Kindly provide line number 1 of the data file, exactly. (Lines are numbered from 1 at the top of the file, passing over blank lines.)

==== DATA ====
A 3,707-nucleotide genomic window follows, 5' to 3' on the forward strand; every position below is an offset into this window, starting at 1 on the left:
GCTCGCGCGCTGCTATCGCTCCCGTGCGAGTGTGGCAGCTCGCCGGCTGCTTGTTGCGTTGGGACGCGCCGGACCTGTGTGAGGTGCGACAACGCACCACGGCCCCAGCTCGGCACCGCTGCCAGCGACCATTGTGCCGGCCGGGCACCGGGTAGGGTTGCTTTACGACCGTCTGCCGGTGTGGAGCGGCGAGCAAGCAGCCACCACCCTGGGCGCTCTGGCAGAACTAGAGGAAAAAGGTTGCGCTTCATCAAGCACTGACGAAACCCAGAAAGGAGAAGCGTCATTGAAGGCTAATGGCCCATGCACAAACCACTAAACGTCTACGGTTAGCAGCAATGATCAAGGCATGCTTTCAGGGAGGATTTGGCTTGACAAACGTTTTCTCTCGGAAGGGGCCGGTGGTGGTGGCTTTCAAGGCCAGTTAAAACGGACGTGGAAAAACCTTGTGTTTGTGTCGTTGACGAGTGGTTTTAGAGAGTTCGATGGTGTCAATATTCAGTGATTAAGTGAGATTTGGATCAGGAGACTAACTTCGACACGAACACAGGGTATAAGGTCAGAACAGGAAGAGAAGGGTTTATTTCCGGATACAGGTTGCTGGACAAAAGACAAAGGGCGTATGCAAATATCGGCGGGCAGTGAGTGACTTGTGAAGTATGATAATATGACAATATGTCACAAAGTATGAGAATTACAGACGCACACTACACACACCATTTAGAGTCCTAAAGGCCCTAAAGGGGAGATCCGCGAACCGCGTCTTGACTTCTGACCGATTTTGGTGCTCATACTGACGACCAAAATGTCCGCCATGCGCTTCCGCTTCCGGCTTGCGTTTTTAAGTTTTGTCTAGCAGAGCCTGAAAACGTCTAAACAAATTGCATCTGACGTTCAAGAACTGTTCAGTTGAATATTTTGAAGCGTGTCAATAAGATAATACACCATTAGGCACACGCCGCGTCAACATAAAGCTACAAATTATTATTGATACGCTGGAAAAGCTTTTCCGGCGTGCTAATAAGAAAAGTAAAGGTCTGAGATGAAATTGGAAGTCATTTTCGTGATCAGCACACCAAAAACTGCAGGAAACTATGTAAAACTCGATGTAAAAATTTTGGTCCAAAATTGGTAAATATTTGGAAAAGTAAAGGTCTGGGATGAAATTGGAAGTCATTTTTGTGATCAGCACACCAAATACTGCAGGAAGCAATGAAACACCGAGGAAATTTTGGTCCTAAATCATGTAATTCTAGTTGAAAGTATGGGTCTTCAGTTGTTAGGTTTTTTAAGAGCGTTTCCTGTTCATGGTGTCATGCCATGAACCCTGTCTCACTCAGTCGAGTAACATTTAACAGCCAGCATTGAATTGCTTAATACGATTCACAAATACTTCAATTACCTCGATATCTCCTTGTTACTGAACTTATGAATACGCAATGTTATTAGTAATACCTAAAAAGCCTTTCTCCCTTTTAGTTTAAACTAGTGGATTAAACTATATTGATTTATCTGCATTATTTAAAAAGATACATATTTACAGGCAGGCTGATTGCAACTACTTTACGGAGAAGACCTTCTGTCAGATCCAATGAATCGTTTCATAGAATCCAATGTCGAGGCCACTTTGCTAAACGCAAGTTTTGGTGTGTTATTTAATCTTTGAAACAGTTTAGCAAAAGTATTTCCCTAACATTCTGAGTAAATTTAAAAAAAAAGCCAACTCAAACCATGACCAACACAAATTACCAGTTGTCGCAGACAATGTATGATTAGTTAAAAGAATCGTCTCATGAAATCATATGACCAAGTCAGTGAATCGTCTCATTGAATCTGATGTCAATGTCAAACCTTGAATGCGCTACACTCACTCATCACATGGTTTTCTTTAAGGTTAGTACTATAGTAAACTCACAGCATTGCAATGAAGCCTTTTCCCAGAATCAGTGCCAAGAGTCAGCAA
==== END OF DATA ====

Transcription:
A 3,707-nucleotide genomic window follows, 5' to 3' on the forward strand; every position below is an offset into this window, starting at 1 on the left: